War of the Rebellion: Serial 026 Page 0905 Chapter XXX. CORRESPONDENCE, ETC. - CONFEDERATE.

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mond. The negro force lately raised and armed about New Berne has been, as I hear, disarmed, in consequence of disagreement on the subject between Stanly and Lincoln.

With great respect, yours,

W. H. C. WHITING,

Brigadier-General.

HEADQUARTERS,

Petersburg, Va., March 2, 1863.

General G. T. BEAUREGARD,

Commanding, Charleston, S.. C.:

GENERAL: Scouting parties just come in from around New Berne report that General Foster, on his way back to Charleston, took with him pilots for Cape Fear River and North Carolina inlets. The scouts also report that the Yankees think Charleston impregnable. In consequence of this General Whiting anticipates a return of General Foster's force and an attack at Wilmington. The difficulty between Generals Hunter and Foster may have induced General Foster to advise against Hunter's attack, and possibly may have induced the United States Government to change the point of attack. This difficulty, I think, insures your victory if the attack is made. When generals quarrel their troops will not fight; that is, they will not fight a severe battle. I hope that you will keep you eye upon Foster, and advise me if he should turn around and come back to his first love. I hope, though, that you may have your opportunity, for I am quite satisfied that you will be able to beat back any attack that may be made upon you.

I remain, very respectfully and sincerely, yours,

JAMES LONGSTREET,

Lieutenant-General, Commanding.

HEADQUARTERS,

Petersburg, Va., March 2, 1863.

Major General W. H. C. WHITING,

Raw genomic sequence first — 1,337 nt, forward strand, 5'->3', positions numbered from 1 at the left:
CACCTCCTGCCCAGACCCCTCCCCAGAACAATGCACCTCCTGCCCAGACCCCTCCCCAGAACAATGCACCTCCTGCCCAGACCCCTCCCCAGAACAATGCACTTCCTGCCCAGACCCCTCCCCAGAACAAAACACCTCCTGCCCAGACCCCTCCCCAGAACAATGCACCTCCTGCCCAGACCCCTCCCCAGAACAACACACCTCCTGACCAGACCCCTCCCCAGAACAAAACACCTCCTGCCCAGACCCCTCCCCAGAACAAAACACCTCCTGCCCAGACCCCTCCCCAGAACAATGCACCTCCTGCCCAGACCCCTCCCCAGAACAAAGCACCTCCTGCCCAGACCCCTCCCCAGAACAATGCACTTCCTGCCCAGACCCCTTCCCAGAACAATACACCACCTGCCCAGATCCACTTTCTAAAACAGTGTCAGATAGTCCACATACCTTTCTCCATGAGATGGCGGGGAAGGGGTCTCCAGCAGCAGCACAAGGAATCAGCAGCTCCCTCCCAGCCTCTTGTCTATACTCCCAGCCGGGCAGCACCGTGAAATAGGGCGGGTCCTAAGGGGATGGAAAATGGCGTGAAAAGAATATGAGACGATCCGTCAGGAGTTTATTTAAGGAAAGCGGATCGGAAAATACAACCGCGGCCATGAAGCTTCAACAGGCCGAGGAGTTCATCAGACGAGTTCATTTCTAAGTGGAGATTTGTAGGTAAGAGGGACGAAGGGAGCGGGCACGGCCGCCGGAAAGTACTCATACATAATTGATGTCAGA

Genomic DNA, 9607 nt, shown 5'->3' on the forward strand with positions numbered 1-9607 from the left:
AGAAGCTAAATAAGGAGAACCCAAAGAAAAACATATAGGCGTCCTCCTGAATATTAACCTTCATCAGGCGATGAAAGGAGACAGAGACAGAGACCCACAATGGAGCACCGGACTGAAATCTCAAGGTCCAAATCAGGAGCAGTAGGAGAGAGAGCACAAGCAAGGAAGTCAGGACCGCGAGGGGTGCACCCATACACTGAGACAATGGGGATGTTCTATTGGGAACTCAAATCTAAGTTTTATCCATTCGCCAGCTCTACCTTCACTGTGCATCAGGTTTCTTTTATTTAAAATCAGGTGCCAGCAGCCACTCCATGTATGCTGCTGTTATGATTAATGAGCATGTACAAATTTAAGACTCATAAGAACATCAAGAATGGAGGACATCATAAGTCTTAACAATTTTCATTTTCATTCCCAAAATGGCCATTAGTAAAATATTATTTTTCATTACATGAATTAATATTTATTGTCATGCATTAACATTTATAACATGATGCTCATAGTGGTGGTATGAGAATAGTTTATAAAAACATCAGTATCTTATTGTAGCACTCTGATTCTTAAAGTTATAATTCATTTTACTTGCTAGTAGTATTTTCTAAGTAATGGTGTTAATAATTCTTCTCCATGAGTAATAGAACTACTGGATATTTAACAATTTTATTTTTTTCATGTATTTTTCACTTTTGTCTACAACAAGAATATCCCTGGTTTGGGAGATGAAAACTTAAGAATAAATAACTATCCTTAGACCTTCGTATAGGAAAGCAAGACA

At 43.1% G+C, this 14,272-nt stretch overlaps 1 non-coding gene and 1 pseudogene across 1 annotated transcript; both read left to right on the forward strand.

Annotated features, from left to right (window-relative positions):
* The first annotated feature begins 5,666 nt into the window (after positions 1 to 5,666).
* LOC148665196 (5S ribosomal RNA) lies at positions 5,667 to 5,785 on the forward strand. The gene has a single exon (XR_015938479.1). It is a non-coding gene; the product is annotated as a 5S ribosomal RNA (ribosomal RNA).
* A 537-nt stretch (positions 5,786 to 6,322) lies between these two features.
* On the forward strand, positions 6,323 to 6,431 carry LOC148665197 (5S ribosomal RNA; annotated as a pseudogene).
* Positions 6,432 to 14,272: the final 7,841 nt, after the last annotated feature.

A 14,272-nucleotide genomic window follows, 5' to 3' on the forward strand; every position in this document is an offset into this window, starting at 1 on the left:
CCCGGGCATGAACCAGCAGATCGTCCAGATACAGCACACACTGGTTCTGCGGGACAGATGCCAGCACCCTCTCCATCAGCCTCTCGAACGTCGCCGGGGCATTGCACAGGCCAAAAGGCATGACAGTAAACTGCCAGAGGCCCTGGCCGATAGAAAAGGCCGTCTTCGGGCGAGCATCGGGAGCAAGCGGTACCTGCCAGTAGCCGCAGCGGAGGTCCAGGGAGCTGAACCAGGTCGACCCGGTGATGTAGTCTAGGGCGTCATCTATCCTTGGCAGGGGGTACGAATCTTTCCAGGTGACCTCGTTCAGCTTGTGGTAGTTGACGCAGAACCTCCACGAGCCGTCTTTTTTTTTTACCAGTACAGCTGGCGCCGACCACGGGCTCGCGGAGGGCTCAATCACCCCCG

Wilmington, N. C.:

GENERAL: I desire that you will make preparations for sending the half of your force and as many more as can be spared from Wilmington garrison to re-enforce Major-General Hill for foraging service. If your services may be spared from Wilmington I would like to have you on this service also, as some important service may grow out of it. Please make your arrangements as quietly as possible, giving no one an indication that any serious service is expected. Advise me as early as possible of the force that you can send or take out.

I remain, sir, very respectfully, your obedient servant,

JAMES LONGSTREET,

Lieutenant-General.

P. S. - If your forts in the harbor are not ordered to be held at all hazards and for all time up to starvation, such orders should be given in writing. If operations should become extensive in North Carolina it may at some time be necessary to abandon Wilmington for a time to operate elsewhere; but if we hold the harbor we can at any time retake the city. I do not know anything of the plan of defenses, and have taken it for granted that the harbor defenses are independent of those of the city, & c. Further orders will be sent before a movement is made.